I see some people posting blogs (and comments about them) on thinking and the role it plays in human life. As someone who has expertise in thinking—especially in what some call “critical thinking”—I’ve been feeling more and more like chiming in. (By the way, I actually prefer the term “creative thinking” to critical thinking because all healthy thinking is, de facto, critical.) Therefore, when I hear the term “critical thinking,” I hear redundancy. Because all good and healthy thinking is naturally “critical,” critical thinking is really just another way to say “thinking thinking.” Do you get my drift?
Perhaps a better way to understand what I’m trying to say is this: Criticality is built into the very fabric of good and healthy thinking.
You’ll notice that I’ve been using the word “healthy” a lot so far. I think it’s really important to point out, before I get any deeper into my discussion, that I have to distinguish between thinking that is healthy and thinking that is unhealthy.
I have heard it said that all overthinking is somehow bad. I would like to add a little nuance to such a claim because I don’t think that overthinking is necessarily problematic. It depends on what is meant by “overthinking” and on whether or not the sort of thinking that’s being exercised is healthy or not.
Overthinking can be unhealthy if it is obsessive. Obsession is a kind of thinking that is unhealthy. Obsessive thinking is also ineffectual in the sense it is not used to come to any sort of conclusion or solve a problem or provide greater understanding or clarity. The purpose of obsessive thinking—to the extent it can be called purposeful—is to perpetuate the obsession. In a sense, obsessive thinking is a kind of thinking loop. The same idea or thought pattern just keeps replaying in the head, thus crowding out everything else. Healthy thinking—when it is done well or artfully—liberates the thinker because it (hopefully) leads to a breakthrough or even an epiphany. Unhealthy thinking, when it takes the common form of obsessive thinking, enslaves the thinker. He or she is unable to move beyond the obsession and is trapped.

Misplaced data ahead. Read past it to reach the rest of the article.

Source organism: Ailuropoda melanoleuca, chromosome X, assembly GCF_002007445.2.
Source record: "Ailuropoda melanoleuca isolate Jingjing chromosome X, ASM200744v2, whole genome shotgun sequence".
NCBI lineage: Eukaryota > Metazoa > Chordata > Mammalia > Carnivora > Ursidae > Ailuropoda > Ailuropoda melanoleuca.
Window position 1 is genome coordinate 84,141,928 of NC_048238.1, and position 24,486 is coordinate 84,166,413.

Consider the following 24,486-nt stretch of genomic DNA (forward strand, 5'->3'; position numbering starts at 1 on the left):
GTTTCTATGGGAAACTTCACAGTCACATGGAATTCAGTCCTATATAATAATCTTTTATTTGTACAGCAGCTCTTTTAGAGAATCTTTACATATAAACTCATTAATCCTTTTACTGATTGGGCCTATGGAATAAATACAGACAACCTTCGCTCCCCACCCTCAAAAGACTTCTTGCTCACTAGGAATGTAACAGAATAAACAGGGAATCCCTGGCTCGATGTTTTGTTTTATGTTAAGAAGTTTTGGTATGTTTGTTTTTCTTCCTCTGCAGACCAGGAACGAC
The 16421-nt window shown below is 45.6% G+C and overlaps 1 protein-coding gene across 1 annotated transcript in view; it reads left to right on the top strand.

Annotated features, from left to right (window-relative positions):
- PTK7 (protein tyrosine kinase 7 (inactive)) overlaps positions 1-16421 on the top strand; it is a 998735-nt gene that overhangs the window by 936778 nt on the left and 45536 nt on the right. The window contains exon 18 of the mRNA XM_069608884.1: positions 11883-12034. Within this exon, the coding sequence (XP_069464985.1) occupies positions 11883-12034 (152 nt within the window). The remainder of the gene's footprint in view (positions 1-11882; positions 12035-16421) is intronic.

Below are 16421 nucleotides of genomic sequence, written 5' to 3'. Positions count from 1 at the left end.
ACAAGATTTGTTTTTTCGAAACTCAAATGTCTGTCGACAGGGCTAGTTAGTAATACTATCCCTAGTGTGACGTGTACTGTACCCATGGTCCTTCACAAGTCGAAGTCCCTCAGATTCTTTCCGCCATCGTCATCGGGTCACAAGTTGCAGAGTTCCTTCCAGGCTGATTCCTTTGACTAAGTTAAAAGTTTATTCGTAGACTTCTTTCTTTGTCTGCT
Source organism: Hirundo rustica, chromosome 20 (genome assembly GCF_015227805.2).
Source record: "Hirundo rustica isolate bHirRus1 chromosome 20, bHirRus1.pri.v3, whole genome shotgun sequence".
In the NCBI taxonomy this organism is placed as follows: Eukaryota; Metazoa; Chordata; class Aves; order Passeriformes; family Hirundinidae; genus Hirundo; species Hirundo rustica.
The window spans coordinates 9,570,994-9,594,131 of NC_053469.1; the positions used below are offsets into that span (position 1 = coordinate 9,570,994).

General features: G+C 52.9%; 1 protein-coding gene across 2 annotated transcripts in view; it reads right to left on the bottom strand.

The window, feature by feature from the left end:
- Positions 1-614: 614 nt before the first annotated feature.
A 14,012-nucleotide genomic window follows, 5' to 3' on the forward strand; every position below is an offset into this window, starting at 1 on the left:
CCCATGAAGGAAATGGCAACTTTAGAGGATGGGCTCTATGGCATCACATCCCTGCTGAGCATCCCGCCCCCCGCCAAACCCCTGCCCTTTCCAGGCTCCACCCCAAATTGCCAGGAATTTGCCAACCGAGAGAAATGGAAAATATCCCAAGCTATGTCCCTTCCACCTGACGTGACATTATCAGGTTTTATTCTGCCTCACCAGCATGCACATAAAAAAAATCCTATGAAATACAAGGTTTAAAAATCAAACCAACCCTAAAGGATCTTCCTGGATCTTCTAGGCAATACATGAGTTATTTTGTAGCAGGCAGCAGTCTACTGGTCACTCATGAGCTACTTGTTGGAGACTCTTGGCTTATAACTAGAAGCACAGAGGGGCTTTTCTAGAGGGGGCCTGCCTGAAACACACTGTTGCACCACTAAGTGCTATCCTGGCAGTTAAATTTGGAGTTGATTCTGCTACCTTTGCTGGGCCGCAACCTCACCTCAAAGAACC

Not all overthinking is unhealthy, though. When I was in graduate school working on my MA and PhD in the liberal arts and humanities, I was trained to be a kind of critical thinking Ninja. My analytic abilities were honed to a very fine point. This point allowed me pierce through the surface of things and understand them deeply and profoundly. In a sense, I was turned into someone who overthinks or hyper-thinks—I’m pretty sure I just invented a new word. Skilled critical or creative thinkers never accept things at face value. Skilled critical or creative thinkers never stop asking questions. They remain skeptical. They tear apart and analyze and then reconstruct. They try to build associations where none existed before.
Some might read this and call it overthinking. I would call it hyper-thinking—the kind of thinking I can never turn off. Nor should I ever want to it. Why would I ever want to embrace artless or sloppy thinking? I can’t come up with a single situation where doing so would be in my best interest or the right thing to do.
One who has the ability to think well should think well.
I’ve certainly given us some things to discuss. The floor is yours…